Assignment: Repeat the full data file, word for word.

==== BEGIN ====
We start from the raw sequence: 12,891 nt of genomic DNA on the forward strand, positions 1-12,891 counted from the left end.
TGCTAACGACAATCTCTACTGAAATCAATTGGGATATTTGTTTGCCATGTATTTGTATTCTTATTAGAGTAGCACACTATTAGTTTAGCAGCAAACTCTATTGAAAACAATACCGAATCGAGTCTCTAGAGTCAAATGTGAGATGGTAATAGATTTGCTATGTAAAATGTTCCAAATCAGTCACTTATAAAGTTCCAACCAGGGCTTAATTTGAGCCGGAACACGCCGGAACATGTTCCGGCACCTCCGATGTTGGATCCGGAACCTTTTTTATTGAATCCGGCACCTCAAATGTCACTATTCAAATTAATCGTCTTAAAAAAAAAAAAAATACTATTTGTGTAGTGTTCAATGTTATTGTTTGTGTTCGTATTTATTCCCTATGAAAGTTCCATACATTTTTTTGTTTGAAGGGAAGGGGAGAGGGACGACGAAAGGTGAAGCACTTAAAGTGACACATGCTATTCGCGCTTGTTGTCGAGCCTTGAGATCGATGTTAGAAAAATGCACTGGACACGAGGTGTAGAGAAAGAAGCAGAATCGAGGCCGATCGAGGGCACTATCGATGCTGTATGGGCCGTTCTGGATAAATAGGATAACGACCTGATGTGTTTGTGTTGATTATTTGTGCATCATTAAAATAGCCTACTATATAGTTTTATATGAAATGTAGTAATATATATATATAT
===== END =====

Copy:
We start from the raw sequence: 12,891 nt of genomic DNA on the forward strand, positions 1-12,891 counted from the left end.
TGCTAACGACAATCTCTACTGAAATCAATTGGGATATTTGTTTGCCATGTATTTGTATTCTTATTAGAGTAGCACACTATTAGTTTAGCAGCAAACTCTATTGAAAACAATACCGAATCGAGTCTCTAGAGTCAAATGTGAGATGGTAATAGATTTGCTATGTAAAATGTTCCAAATCAGTCACTTATAAAGTTCCAACCAGGGCTTAATTTGAGCCGGAACACGCCGGAACATGTTCCGGCACCTCCGATGTTGGATCCGGAACCTTTTTTATTGAATCCGGCACCTCAAATGTCACTATTCAAATTAATCGTCTTAAAAAAAAAAAAAATACTATTTGTGTAGTGTTCAATGTTATTGTTTGTGTTCGTATTTATTCCCTATGAAAGTTCCATACATTTTTTTGTTTGAAGGGAAGGGGAGAGGGACGACGAAAGGTGAAGCACTTAAAGTGACACATGCTATTCGCGCTTGTTGTCGAGCCTTGAGATCGATGTTAGAAAAATGCACTGGACACGAGGTGTAGAGAAAGAAGCAGAATCGAGGCCGATCGAGGGCACTATCGATGCTGTATGGGCCGTTCTGGATAAATAGGATAACGACCTGATGTGTTTGTGTTGATTATTTGTGCATCATTAAAATAGCCTACTATATAGTTTTATATGAAATGTAGTAATATATATATATAT